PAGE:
For a thorough introduction to the many ways you can grow food in the woods, there’s no beating Ken Mudge and Steve Gabriel’s excellent book Farming the Woods: An Integrated Permaculture Approach to Growing Food and Medicinals in Temperate Forests.
If you drive around in the country, you’re bound to see a few farms. Maybe there are rows of corn, or some cows on a hillside. You might have your own small farm, or even a backyard vegetable garden.
Wherever you see food growing, there’s generally something you expect a lot of: sunlight. All those tasty foods need light to grow. You wouldn’t expect to grow food in a place with a lot of shade like, say, your woods.
But that shaded environment can be perfect for a host of specialty crops. You might not grow corn or tomatoes in the woods, but ginseng, maple syrup, mushrooms, nuts, and even certain livestock are just a few of the options.
Where can you go to get started in pursuing any of these crops? We have some free resources here on MyWoodot for maple syrup, ginseng, and shiitake mushrooms that are good for beginners. I also did a blog post a while back on blackberry picking. But for a thorough introduction to the many ways you can grow food in the woods, there’s no beating Ken Mudge and Steve Gabriel’s excellent book Farming the Woods: An Integrated Permaculture Approach to Growing Food and Medicinals in Temperate Forests. The book is published by Chelsea Green Publishing in Vermont.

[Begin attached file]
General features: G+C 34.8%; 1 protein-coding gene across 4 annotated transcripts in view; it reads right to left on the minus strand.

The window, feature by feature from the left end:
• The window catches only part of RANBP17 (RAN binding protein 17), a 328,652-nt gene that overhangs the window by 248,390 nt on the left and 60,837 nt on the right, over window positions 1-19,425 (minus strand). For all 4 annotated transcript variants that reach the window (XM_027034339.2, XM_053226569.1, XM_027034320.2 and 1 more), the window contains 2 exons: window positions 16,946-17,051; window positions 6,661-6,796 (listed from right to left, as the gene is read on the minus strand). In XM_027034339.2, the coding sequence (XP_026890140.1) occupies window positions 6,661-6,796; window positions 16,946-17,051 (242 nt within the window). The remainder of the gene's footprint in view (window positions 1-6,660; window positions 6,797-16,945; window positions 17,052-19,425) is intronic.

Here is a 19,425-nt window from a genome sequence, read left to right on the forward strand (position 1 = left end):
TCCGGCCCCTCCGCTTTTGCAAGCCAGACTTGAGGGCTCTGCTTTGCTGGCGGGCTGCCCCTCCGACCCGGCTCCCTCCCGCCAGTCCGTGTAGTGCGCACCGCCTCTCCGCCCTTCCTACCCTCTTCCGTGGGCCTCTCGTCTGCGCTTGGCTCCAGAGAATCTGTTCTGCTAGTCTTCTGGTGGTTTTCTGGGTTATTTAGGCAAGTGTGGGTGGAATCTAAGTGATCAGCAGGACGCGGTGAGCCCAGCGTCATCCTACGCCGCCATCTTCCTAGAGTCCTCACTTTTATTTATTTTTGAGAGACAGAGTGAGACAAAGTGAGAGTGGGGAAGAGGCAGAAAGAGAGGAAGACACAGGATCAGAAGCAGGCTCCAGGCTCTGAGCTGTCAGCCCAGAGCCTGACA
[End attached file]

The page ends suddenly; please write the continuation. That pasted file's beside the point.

Don’t let the fancy subtitle scare you. Farming the Woods is a solid introduction to “agroforestry”—farming beneath trees—with entire chapters on mushrooms, medicinals, and livestock. It’s loaded with pictures, projects, and case studies of real landowners growing and harvesting products from their woods, either for their own use or to sell. Turning to a random page while writing this paragraph revealed a sidebar called “Making Tincture from Hawthorn Berries” with step-by-step instructions (if you’ve been reading this blog for a while, you know I have a thing for hawthorn).
The best part about this book is that it’s one where the authors really know their stuff, and not just from reading about it. Both authors have first-hand experience with forest farming including raising nut crops, shiitake mushrooms, and even duck eggs.
The book is pricey (list price $39.95), but you can usually find it for less online. I paid about $20 for my copy. If you own some wooded land and are interested in growing your own food, this book is well worth the cost.